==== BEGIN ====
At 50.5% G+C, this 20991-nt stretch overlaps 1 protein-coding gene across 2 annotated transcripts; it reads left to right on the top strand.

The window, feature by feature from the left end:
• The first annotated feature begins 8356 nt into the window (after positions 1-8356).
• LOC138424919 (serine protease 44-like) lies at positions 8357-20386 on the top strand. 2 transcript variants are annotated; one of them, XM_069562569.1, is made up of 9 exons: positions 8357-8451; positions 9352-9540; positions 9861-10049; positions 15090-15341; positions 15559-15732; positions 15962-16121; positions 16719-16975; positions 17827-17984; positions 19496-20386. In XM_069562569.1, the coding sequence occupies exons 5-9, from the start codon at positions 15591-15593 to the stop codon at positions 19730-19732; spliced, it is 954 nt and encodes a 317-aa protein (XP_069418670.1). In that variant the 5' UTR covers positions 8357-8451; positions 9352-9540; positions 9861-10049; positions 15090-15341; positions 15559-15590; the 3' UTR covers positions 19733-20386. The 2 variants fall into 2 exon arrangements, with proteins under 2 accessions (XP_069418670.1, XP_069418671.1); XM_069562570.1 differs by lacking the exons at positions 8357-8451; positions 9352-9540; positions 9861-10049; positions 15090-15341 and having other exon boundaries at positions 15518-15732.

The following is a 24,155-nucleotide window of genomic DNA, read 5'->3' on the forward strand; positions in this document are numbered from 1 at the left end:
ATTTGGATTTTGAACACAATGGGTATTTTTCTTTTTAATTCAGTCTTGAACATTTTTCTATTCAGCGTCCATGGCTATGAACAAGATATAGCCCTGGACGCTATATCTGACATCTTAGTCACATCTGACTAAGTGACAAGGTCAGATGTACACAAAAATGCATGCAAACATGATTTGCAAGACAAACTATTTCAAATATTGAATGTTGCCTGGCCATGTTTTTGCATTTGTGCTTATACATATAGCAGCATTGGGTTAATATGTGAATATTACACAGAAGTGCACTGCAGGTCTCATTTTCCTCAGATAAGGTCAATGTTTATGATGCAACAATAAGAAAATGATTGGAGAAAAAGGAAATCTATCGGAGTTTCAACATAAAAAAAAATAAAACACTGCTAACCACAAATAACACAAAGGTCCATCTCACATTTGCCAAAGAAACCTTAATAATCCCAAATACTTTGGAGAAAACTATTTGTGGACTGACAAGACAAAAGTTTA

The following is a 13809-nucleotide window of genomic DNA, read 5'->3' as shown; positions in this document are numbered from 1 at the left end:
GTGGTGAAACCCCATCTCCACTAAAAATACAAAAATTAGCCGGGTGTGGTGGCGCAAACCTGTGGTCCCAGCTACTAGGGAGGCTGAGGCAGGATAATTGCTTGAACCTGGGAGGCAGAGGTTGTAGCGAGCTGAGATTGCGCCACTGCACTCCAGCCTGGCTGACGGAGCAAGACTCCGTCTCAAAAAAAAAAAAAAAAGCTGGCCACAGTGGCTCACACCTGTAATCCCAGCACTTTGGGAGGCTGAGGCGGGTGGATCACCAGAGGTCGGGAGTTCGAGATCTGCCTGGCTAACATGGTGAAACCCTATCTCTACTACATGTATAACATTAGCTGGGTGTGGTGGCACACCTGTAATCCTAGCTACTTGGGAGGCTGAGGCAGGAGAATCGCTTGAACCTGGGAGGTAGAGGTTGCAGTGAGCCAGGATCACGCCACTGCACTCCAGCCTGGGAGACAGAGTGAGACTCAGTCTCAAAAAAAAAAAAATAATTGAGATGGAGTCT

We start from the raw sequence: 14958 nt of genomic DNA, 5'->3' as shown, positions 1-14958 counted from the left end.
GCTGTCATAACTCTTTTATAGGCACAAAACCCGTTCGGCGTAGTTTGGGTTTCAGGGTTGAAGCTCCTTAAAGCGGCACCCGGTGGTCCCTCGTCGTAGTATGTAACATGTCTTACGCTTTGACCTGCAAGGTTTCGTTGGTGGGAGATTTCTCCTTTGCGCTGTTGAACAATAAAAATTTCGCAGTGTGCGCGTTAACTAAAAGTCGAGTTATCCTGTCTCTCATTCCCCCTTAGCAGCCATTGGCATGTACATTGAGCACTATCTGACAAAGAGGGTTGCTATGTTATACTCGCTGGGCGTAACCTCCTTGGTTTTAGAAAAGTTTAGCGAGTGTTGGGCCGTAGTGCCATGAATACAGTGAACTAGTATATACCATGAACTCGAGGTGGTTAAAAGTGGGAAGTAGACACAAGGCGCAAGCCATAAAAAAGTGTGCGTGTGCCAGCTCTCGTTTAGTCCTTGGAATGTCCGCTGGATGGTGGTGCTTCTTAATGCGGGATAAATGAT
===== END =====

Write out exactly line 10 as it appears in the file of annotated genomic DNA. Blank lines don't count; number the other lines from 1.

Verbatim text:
GCTGTCATAACTCTTTTATAGGCACAAAACCCGTTCGGCGTAGTTTGGGTTTCAGGGTTGAAGCTCCTTAAAGCGGCACCCGGTGGTCCCTCGTCGTAGTATGTAACATGTCTTACGCTTTGACCTGCAAGGTTTCGTTGGTGGGAGATTTCTCCTTTGCGCTGTTGAACAATAAAAATTTCGCAGTGTGCGCGTTAACTAAAAGTCGAGTTATCCTGTCTCTCATTCCCCCTTAGCAGCCATTGGCATGTACATTGAGCACTATCTGACAAAGAGGGTTGCTATGTTATACTCGCTGGGCGTAACCTCCTTGGTTTTAGAAAAGTTTAGCGAGTGTTGGGCCGTAGTGCCATGAATACAGTGAACTAGTATATACCATGAACTCGAGGTGGTTAAAAGTGGGAAGTAGACACAAGGCGCAAGCCATAAAAAAGTGTGCGTGTGCCAGCTCTCGTTTAGTCCTTGGAATGTCCGCTGGATGGTGGTGCTTCTTAATGCGGGATAAATGAT